Graham Virgo, Senior Pro-Vice-Chancellor, University of Cambridge: Our teaching and assessment methods must be open to change. We must maintain quality and ensure excellence of our students. The change so far has been from face-to-face delivery to remote delivery. We have some online courses but the next step is to really engage with blended learning and to ensure that where it is appropriate to do so our courses can be delivered online.

Aloys Krieg, Vice-Rector for Teaching, RWTH Aachen University: We must ensure the quality of all our courses. We want to evaluate these classes during the semester, and the end of the semester, and then we have to decide which ones will be taught again in the next semester and which formats need improvements and which formats should not be taught again this way. Also, we must use learning analytics to see how the different formats show different results on the knowledge of the students at the end of the semester.

ZHANG Yu, Vice Dean, Institute of Education, Tsinghua University: There are two main differences between online education and classroom education—specific teaching and learning behaviors. The only disadvantage with online education is student-to-student practice in class. We all believe that, after the pandemic, we won’t go back to face-to-face education. A more blended learning space will be designed and quality governance will be the most important measure for successful online education.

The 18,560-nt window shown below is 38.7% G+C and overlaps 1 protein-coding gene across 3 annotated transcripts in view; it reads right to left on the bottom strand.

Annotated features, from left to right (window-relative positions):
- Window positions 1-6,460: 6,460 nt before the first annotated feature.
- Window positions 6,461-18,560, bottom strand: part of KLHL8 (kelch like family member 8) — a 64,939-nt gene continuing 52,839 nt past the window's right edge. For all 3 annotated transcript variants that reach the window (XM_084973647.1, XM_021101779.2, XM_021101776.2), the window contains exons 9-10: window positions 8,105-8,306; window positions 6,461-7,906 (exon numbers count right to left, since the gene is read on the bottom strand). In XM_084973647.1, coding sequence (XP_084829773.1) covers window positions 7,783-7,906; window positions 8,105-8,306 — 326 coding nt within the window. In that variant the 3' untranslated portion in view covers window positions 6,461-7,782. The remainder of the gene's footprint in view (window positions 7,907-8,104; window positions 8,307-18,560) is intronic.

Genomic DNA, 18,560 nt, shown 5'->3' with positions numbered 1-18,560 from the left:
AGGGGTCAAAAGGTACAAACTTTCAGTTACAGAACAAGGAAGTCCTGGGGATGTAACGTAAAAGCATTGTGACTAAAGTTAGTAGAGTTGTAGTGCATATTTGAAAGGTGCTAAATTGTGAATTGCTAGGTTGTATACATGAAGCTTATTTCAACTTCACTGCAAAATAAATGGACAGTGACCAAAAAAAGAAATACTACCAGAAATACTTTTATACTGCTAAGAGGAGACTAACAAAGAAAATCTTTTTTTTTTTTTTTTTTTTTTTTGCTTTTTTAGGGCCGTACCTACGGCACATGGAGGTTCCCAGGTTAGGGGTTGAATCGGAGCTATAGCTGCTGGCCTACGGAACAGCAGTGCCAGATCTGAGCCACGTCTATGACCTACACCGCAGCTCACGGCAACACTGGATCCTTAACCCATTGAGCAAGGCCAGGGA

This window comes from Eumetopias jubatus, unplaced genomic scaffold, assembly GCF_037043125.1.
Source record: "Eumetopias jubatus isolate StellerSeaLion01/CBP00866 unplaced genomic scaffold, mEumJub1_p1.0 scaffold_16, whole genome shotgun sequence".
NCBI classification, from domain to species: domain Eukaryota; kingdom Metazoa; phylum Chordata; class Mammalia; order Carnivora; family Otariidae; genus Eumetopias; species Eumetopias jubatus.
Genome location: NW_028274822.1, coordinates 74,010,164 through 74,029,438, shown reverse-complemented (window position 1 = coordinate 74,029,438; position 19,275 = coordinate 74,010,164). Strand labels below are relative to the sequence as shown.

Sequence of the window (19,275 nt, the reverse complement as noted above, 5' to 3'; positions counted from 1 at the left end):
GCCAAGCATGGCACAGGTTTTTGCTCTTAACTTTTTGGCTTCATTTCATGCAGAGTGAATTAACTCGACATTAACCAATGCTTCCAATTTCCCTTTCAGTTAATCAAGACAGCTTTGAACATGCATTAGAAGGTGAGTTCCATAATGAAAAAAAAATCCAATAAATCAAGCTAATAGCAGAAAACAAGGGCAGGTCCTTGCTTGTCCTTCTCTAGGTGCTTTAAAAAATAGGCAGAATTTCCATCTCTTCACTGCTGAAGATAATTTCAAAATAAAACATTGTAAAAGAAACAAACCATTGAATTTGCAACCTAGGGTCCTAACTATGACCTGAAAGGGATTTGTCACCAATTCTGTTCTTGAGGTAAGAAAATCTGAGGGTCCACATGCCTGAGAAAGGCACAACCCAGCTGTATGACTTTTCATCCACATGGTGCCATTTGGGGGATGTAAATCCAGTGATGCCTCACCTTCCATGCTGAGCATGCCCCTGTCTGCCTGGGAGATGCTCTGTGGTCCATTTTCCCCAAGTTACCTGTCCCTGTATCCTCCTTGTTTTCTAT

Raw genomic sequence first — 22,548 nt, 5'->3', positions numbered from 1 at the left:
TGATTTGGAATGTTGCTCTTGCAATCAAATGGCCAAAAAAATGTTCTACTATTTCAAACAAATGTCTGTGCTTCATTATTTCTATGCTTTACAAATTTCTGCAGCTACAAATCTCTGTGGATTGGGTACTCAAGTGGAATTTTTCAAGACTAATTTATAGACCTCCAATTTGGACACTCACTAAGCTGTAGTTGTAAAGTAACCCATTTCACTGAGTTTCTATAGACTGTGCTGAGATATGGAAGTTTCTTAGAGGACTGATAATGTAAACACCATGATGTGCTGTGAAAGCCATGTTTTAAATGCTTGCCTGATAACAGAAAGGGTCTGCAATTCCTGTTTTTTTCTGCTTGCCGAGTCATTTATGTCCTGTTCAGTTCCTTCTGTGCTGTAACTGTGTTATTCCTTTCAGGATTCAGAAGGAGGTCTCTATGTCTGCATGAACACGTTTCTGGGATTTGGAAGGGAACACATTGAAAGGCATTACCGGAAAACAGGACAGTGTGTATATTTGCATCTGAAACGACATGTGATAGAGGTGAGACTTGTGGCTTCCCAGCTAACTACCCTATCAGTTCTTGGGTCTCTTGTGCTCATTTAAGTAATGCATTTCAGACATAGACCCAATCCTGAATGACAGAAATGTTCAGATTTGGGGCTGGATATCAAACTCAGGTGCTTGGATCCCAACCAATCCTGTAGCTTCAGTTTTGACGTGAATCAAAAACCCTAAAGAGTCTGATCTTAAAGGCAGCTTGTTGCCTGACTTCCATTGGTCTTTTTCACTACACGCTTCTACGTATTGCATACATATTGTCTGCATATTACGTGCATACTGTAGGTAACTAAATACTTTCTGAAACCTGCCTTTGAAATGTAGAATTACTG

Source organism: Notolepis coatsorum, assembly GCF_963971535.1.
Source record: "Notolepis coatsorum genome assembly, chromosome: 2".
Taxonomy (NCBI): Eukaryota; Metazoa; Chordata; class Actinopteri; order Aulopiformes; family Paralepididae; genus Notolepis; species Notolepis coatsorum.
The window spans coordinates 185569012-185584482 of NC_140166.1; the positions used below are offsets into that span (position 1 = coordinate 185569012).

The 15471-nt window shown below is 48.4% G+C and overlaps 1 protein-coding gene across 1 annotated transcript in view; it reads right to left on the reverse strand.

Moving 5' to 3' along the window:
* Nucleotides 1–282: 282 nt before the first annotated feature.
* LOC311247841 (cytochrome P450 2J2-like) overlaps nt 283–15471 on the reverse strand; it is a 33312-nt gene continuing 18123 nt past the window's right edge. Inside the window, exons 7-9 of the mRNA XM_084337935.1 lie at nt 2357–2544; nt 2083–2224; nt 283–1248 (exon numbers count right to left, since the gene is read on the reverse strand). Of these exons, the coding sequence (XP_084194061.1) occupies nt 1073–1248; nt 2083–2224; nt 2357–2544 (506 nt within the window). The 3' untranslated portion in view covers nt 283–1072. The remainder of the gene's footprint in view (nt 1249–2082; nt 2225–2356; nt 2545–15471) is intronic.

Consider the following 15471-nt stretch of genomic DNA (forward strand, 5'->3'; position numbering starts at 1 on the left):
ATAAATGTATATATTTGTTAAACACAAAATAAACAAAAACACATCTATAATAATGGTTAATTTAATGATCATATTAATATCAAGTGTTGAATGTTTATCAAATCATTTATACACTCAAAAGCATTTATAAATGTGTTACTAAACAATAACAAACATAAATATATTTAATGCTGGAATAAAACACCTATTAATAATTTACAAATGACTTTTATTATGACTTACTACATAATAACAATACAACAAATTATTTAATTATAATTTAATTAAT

Ganbat Danaa, Director of the Open Education Center, Mongolian University Science and Technology: We launched the MOOC and organized several training workshops and provide technology support and guidance to all higher education institutions in Mongolia, and acquired some success with practice and experience to develop open textbooks, MOOCs and smartphone applications. Our lecturers have been working hard to give lectures with light board technology in both asynchronous and synchronous online teaching and learning styles.

Edward Crawley, Ford Professor of Engineering, MIT; Honorary Professor, Tsinghua University; Founding Interim Provost, Tsinghua Southeast Asia Center: Resilience of the university can come about as a result of robustness or adaptability. In this era, the universities that will prosper will be adaptable and have a rate of change sufficient to keep up with society. Our current students are mobile digital natives. They can teach us about their knowledge and skills with the digital world, and we must embrace that fact.

Getachew Engida, Co-President,China-Africa Leadership Development Institute (CALDI), Tsinghua University, Former Deputy DG, UNESCO: The science, technology and innovation to deliver accessible quality education for all is available, and we must use this pandemic as the key to unlock this potential. Online education may be a catalyst for wider access to education. We must carefully examine the content of what is being taught online in the developing world. Leadership at every level and in every sector including in the education sector plays a critical role, and we must build capacity leadership skills and managerial competencies.

(Reporter: Guo Lili,Editor: Celina Jiang, Yuan Qianyu, John Olbrich)